CB: Many of our retailers provide both delivery and click and collect, and we’ve had the benefit of being able, courtesy of the loyalty programs that many of these retailers have, to also see what the adoption is. What we’ve noticed is that the shoppers who buy online, whether it’s delivery or click and collect, continue to come into the store almost every single week. Shoppers will pick the method of shopping that is most convenient for them at any given time based on context and circumstances. We recently surveyed 1,000 U.S. shoppers and confirmed there is a strong desire for both delivery and pickup although delivery has a slight edge.
RL: What did the survey tell you about shoppers’ desire to engage with voice?
CB: The data reinforced that shoppers value two way communication with personal shoppers. As Nilam knows, customers on Instacart get to know their personal shoppers, and there is two-way communication all the time around product preferences and substitution possibilities. Beyond that, Unata last fall integrated voice capabilities with our platform and we are beta testing with a few of our retailers. The idea is the second that moment of inspiration hits, that I realize I’m in my kitchen and I’ve run out of orange juice, or pasta, or whatever it might be, because that so often happens in the kitchen and I might have my hands full, I could very quickly vocalize to my smart speaker to add to the grocery list.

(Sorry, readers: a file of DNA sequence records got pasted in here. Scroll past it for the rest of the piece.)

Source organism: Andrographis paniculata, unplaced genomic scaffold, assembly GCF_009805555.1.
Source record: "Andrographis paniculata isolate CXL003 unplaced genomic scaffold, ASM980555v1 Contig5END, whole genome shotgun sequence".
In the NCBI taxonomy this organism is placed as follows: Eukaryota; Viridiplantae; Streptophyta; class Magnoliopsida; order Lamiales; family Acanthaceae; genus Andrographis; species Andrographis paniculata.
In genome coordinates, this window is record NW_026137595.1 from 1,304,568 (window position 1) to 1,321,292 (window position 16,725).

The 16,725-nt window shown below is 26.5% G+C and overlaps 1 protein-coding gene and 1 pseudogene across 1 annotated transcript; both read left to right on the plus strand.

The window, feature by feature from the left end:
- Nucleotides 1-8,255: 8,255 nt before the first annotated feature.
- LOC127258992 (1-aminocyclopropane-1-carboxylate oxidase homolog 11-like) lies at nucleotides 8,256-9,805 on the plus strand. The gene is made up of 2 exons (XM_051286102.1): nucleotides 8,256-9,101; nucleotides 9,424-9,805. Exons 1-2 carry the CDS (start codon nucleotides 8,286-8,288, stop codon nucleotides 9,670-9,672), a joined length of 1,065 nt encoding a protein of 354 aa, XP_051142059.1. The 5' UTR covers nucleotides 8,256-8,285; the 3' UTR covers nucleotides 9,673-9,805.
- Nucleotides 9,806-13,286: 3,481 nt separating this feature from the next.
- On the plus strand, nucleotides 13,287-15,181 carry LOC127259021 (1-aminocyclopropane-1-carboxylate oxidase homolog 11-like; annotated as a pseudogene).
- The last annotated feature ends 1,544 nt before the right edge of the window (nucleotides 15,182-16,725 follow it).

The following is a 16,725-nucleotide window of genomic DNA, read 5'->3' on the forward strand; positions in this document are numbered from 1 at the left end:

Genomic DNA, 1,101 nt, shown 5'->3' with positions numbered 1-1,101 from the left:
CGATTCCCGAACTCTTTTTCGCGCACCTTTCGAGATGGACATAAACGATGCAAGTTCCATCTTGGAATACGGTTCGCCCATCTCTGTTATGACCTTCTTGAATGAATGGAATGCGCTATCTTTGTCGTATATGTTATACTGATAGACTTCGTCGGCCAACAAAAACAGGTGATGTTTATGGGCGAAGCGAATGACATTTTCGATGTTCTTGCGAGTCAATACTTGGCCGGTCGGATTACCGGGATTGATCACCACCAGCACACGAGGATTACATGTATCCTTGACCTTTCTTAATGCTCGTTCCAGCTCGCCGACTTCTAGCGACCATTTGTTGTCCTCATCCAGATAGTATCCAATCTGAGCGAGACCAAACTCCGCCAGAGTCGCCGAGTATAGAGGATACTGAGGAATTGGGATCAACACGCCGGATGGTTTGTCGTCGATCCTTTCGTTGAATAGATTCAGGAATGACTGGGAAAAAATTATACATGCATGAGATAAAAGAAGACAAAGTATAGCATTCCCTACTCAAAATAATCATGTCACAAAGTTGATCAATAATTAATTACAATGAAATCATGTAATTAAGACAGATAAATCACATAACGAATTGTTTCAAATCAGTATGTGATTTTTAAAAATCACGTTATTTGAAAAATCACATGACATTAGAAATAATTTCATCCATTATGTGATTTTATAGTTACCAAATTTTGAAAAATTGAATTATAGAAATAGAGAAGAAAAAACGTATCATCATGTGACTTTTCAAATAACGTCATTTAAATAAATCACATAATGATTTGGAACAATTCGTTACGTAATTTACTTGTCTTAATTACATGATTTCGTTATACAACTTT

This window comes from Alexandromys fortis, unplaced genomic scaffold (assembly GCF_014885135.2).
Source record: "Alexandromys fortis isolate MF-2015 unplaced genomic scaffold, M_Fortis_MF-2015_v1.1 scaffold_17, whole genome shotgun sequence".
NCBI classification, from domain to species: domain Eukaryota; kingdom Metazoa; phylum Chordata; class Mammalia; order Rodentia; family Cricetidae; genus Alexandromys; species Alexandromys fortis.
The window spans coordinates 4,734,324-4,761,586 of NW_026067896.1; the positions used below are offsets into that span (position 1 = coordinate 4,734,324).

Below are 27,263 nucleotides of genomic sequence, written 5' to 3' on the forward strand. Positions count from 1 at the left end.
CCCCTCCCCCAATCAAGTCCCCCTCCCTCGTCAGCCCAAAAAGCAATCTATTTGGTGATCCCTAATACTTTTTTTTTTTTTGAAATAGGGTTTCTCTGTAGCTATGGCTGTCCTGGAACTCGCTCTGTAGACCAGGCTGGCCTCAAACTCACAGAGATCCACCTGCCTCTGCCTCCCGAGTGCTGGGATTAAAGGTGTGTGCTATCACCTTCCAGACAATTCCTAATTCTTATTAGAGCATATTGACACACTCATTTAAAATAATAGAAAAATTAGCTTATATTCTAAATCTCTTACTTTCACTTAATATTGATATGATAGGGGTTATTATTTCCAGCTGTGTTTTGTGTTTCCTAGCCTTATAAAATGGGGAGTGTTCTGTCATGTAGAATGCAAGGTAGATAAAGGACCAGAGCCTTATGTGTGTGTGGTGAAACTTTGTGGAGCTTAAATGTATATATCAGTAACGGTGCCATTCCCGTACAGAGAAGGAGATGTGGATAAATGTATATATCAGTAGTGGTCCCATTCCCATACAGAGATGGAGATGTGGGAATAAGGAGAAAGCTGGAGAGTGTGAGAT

RL: That takes convenience to a new level.
CB: It becomes an effortless customer experience. Instead of having to pick up my phone and open up the app or write down on a piece of paper which I may forget to put in my pocket, voice is a much better customer experience because. It is effortless, it’s tracked and it’s saved. That’s one use case, but certainly there are a lot of other use cases that I could ask my smart speaker about. And by the way, it doesn’t need to be just the Google Home. It could be all kinds of other different chat bots. It could be something that runs on the Amazon Alexa, it could be Facebook Messenger, all those things are possible. What we are in beta with is the Google Home. I can ask to add an item to my order or is there any gluten-free beer on sale at my local grocer and have those results sent to my phone. The possibilities are incredibly endless.
RL: So voice is the future for grocery?
CB: We did ask those 1,000 shoppers in our survey whether they were embracing voice technology, and we found that one in five North American shoppers already owns a smart speaker and that about 30% of them had already used it to build their grocery shopping list. So not only is the device highly adopted, but the adoption toward the grocery experience is strong, and we expect that to grow. It comes back to the theme of convenience. If it is a more effortless customer experience, why wouldn’t you use it? RL